“The platform we’re building is very light technology, so it’s easy to download and has all the information you want, plus a lot of surprises that we will announce accordingly,” he says. “But we’re focusing on one very important element — the engine, not the look. The engine determines how fast I can deliver you a trade.

“Today we have guys that do 35,000 trades a day — they are robots. I have ten of those — I will do 350,000 trades a day, bigger than anyone else. So to be able to do that, I have to have the engine that will back that up, and I think we have succeeded in that. But still, it’s like Formula One. You cannot just put it out there, market it and watch it. Every day there will be a problem to fix, and learn. It’s open-ended and technology never ends.”

With regard to the recent malaise on the UAE’s bourses, which have recently started to pick up after a miserable 2011, Ghanem points out that demotivation has been behind the grim volumes.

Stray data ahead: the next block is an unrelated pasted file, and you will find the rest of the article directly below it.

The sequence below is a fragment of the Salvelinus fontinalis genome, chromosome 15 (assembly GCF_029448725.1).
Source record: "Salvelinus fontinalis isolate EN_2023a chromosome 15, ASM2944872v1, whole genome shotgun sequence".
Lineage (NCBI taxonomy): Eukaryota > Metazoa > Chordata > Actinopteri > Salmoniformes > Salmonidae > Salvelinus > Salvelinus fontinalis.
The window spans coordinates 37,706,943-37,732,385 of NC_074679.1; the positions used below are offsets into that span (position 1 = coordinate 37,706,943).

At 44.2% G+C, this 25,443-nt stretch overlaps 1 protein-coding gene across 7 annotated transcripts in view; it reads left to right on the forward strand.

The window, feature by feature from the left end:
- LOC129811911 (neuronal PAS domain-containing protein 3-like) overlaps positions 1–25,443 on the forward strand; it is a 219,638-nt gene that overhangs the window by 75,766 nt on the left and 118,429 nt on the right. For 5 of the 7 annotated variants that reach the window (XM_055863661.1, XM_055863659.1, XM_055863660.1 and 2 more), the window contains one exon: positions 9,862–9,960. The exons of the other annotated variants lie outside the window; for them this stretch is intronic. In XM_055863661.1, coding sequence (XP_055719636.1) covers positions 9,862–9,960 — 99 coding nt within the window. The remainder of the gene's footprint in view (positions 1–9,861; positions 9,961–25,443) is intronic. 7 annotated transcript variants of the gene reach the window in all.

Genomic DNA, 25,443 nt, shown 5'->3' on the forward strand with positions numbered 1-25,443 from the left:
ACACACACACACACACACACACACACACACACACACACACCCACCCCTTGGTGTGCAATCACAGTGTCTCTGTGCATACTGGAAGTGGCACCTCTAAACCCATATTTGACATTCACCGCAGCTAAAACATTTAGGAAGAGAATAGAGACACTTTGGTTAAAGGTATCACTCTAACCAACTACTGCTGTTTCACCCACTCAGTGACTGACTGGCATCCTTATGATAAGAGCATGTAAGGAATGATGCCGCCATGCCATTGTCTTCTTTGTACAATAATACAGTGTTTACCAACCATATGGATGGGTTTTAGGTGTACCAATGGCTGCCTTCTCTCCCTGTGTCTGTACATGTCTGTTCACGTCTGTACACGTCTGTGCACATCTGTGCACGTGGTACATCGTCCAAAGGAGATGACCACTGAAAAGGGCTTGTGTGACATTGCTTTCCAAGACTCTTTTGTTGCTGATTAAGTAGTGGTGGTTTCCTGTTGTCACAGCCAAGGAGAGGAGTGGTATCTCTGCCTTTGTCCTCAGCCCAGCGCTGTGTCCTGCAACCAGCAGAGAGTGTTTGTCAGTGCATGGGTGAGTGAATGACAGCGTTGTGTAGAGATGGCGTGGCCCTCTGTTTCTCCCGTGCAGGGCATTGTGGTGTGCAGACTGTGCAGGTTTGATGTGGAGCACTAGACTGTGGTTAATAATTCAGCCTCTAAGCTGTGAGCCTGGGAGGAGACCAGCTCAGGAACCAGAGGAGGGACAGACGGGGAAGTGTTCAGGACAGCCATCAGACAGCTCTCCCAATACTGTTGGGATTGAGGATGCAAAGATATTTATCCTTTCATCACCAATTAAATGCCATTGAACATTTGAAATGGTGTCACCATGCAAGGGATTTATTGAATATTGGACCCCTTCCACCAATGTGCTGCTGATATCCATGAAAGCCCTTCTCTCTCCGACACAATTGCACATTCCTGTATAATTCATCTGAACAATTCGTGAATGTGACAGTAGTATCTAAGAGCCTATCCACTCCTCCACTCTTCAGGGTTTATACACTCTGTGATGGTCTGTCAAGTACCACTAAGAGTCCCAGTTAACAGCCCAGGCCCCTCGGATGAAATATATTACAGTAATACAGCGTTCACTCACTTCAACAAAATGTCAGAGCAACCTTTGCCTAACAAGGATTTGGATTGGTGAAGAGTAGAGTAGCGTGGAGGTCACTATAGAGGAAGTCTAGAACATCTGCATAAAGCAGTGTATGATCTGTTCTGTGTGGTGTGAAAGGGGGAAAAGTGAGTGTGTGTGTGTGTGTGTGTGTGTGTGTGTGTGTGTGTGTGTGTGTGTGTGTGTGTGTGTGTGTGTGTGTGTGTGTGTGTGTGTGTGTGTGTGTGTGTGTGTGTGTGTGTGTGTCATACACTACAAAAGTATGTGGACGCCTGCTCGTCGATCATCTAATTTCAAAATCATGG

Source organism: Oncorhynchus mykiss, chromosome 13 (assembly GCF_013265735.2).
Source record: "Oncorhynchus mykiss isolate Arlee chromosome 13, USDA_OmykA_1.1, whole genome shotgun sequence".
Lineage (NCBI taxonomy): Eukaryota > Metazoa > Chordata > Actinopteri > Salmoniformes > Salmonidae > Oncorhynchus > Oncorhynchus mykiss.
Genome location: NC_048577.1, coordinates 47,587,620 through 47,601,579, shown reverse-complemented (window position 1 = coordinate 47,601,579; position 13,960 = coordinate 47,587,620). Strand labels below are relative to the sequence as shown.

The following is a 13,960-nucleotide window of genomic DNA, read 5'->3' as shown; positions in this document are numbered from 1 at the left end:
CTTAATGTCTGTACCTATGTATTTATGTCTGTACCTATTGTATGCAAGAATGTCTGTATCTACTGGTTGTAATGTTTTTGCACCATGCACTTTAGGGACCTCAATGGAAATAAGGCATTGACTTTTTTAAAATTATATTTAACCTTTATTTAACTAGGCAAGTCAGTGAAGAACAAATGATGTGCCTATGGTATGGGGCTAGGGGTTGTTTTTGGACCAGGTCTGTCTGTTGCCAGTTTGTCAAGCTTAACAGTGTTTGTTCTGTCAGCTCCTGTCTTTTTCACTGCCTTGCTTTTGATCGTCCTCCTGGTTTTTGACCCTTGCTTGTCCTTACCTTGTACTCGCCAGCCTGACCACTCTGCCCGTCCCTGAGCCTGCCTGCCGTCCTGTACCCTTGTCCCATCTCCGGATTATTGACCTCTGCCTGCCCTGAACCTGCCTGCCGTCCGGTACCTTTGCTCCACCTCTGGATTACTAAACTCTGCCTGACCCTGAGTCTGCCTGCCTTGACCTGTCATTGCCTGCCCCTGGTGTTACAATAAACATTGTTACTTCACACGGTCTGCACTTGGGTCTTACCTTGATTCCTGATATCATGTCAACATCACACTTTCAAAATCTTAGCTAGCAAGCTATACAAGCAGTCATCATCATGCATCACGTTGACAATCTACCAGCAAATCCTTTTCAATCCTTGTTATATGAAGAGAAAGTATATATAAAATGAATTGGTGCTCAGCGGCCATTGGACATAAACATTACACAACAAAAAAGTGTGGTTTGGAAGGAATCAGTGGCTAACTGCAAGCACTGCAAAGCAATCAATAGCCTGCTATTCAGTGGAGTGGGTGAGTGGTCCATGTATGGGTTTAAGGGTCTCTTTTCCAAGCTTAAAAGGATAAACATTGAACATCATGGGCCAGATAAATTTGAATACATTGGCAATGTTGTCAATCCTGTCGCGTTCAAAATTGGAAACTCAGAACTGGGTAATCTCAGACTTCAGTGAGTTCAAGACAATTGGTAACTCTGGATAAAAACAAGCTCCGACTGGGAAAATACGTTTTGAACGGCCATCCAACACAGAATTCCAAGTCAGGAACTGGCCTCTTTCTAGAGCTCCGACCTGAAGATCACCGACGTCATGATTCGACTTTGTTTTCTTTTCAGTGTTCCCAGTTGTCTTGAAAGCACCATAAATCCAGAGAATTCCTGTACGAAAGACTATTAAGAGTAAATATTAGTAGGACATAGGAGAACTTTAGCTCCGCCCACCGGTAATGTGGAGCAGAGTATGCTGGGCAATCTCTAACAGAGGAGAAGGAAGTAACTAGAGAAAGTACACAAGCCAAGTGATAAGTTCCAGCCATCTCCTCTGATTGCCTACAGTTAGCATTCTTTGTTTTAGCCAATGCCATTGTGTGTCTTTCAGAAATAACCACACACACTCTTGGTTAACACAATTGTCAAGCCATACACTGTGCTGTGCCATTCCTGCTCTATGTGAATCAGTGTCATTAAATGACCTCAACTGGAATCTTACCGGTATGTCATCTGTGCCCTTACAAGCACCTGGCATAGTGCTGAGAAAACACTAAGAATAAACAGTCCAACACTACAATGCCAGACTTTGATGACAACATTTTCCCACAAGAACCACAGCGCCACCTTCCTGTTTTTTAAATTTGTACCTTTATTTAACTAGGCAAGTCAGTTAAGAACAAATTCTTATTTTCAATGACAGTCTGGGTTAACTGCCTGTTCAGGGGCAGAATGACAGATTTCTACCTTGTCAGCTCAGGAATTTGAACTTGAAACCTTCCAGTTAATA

“Companies are making money, but it doesn’t mean that if they are making money it will go in their stock value,” he says. “People that want to trade, they want to speculate. Demotivation was created by wrong speculation. But I don’t think they lost trust — we don’t have any stories of someone in the UAE who bankrupted the company.”

And if it’s volumes in the local equity markets you’re after, then very soon ADS Securities will be filling that gap soon. As Ghanem himself says “if someone want to trade equities and we have to tell them to go next door, that’s not very corporate.”

“We’re talking about being a marketplace, being a market maker, even offering other services like asset management, and going to much higher levels in terms of the industry,” he adds. “When I say we’re going to be a fully fledged broker house and financial investment company, it means that what I say will happen. I don’t just announce things…we are going to grow.

“In terms of numbers, we are going to be above a thousand people, and in terms of volume and deposits? Right now, I can’t give you a number. But why shouldn’t we grow, if we do things right? The business is there, the volumes are there, and, of course, the economy is strong.”

As the interview finishes, Ghanem’s eyes flicker back over to the bank of trading screens. It may be 6pm, but it looks like he’s settling in for a long evening. Work, work, work.